Mallikarjuna Temple, Kuruvatti

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Mallikarjuna Temple
Hindu temple
Mallikarjuna temple (1100 A.D.) at Kuruvatti in Bellary district
Mallikarjuna temple (1100 A.D.) at Kuruvatti in Bellary district
Country  India
State Karnataka
District Bellary District
Languages
 • Official Kannada
Time zone IST (UTC+5:30)

The Mallikarjuna temple is located in the town of Kuruvatti (also spelt Kuruvathi) in the Bellary district of Karnataka state, India. The temple was constructed in the early 12th century rule of the Western Chalukya Empire (also known as the Later or Kalyani Chalukya empire).[1] The temple is protected as a monument of national importance by the Archaeological Survey of India.[2]

Art historian Adam Hardy classifies the architectural style and guild involved in the construction of the temple as a "trans-Tungabhadra branch" of the "main stream Lakkundi school" of the Later Chalukya style of architecture. The art historian Ajay Sinha classifies the Kuruvatti style to be a third idiom, the other two being the Lakkundi and Itagi (or Ittagi) schools. He describes the overall achievement at Kuruvatti as "majestic", despite a lack of artistic over indulgence. The building material used is soapstone[3][4] According to Sinha, a 1099 A.D. inscription at the temple claims it was constructed in service of the god "Abhinava Somesvara" and that the temple also went by the name "Ahavamallesvara". He recants that both names are associated with the deceased Chalukya King Someshvara I who committed voluntary suicide at Kuruvatti in 1062. Sinha feels the temple may have been constructed between 1070 and 1100 in his memory by his heir apparent, the King Vikramaditya VI.[4]

Temple plan[edit]

Old Kannada inscription dated 1197 A.D., from the rule of Hoysala King Veera Ballala II, on the porch wall in Mallikarjuna temple at Kuruvatti

The Mallikarjuna temple has a single shrine with a superstructure or tower (ekakuta vimana[5]) with porched entrances from three sides. According to the art historian Adam Hardy, the existing tower (sikhara) is a later day re-construction.[3][1] But the art historian Henry Cousens feels the superstructure and its Kalasha (decorative structure at the peak of tower) are original, though the tower has been whitewashed in more recent times.[6] The temple consists of a sanctum (garbhagriha), an antichamber (also called vestibule or antarala) which connects the sanctum to a gathering hall (sabhamantapa), two halls (mukhamantapa) on either side, and indedpendent of the main temple complex and to the east, a hall (nandimantapa) containing a sculpture of Nandi (the bull, a companion of the Hindu god Shiva).[1] The outer walls of the shrine and hall (mantapa) have been provided with projections and recesses giving rise to niches, in which, in relief, are pilasters (including a new Chalukyan variety), miniature decorative towers (turrets or aedicule), sculptures of Hindu gods, and women displaying stylized feminine features (salabanjika or madanika). According to Cousens, the presence of miniature decorative towers on the shrine walls is noteworthy because most other Western Chalukya constructions have these reliefs only on the superstructure over the shrine.[6] Cousens feels the specimens of makara (mythical beasts) on the shrine walls are exceptionally delicate with "tails of flowing arabesque" standing out free from the background material.[6] Inside, the entrance to the antechamber has a highly decorated lintel with motifs of aquatic creatures (makara torana).[1]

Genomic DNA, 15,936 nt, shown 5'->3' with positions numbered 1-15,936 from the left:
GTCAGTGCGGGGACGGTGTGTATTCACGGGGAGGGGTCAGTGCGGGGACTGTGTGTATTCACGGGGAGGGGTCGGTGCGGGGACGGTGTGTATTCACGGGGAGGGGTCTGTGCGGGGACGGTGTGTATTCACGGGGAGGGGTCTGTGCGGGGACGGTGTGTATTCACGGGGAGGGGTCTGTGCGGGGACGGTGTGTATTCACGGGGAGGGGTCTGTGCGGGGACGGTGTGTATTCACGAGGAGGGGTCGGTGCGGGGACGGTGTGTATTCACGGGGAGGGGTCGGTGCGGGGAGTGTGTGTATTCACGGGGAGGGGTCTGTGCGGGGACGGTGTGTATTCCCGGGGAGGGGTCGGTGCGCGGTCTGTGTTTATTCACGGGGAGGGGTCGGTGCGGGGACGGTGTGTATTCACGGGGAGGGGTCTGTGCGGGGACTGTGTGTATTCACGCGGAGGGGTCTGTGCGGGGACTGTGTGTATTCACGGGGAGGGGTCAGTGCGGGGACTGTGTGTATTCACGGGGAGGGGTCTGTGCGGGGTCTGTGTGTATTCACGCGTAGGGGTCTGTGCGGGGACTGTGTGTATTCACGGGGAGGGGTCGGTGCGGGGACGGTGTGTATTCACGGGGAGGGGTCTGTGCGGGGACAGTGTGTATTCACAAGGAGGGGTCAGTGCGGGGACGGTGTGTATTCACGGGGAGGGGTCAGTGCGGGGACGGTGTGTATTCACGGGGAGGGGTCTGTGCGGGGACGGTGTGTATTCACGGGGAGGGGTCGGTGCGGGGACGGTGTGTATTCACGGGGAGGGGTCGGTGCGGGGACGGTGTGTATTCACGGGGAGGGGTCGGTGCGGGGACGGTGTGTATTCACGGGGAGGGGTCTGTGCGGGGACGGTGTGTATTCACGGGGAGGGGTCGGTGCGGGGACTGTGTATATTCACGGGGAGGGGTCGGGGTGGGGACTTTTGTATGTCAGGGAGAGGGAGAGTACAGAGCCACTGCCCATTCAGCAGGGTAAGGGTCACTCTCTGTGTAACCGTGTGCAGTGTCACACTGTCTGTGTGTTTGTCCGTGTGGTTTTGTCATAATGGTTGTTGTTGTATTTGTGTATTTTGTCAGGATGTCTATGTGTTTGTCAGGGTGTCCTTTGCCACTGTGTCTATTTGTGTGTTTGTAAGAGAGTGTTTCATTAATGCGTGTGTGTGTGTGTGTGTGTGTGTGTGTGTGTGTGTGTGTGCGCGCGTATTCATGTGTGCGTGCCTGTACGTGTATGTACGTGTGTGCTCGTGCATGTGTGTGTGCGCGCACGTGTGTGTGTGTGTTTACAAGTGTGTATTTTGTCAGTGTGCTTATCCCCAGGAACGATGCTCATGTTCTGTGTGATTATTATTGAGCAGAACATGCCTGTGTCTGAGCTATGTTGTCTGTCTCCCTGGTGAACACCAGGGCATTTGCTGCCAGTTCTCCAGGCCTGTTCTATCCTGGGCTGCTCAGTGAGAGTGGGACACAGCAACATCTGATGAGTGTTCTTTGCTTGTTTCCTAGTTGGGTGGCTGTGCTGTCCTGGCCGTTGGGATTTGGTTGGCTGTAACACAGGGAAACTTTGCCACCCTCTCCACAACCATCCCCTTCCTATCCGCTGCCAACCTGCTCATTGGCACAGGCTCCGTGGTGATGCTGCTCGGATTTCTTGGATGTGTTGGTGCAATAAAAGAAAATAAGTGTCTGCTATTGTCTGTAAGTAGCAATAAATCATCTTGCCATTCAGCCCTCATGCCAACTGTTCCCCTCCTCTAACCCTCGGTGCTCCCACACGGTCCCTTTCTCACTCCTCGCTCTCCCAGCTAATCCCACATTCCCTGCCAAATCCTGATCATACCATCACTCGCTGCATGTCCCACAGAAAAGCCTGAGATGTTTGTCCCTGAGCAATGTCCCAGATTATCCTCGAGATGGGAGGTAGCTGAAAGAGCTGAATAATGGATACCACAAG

Notes[edit]

  1. ^ a b c d "Mallikarjuna Temple". Archaeological Survey of India, Bengaluru Circle. ASI Bengaluru Circle. Retrieved 12 July 2012. 
  2. ^ "Alphabetical List of Monuments - Karnataka -Bangalore, Bangalore Circle, Karnataka". Archaeological Survey of India, Government of India. Indira Gandhi National Center for the Arts. Retrieved 12 July 2012. 
  3. ^ a b Cousens (1926) and Foekema (1987) in Hardy (1995), p335
  4. ^ a b Sinha (2001), p.142
  5. ^ Foekema (1996), p25
  6. ^ a b c Cousens (1926), p103

Gallery[edit]

References[edit]

  • Cousens, Henry (1996) [1926]. The Chalukyan Architecture of Kanarese Districts. New Delhi: Archaeological Survey of India. OCLC 37526233. 
  • "Mallikarjuna Temple". Archaeological Survey of India, Bengaluru Circle. ASI Bengaluru Circle. Retrieved 12 July 2012. 
  • Adam Hardy, Indian Temple Architecture: Form and Transformation : the Karṇāṭa Drāviḍa Tradition, 7th to 13th Centuries, Abhinav, 1995, New Delhi ISBN 81-7017-312-4.
  • Ajay Sinha, Imagining architects: creativity in the religious monuments of India, University of Delaware, Associated University Press, 2000, Cranbury, New Jersey ISBN 0-87413-684-9.
  • "Alphabetical List of Monuments - Karnataka -Bangalore, Bangalore Circle, Karnataka". Archaeological Survey of India, Government of India. Indira Gandhi National Center for the Arts. Retrieved 12 July 2012. 
  • Gerard Foekema, A Complete Guide to Hoysala Temples, Abhinav, 1996 ISBN 81-7017-345-0

See also[edit]

Mallikarjuna Temple, Basaralu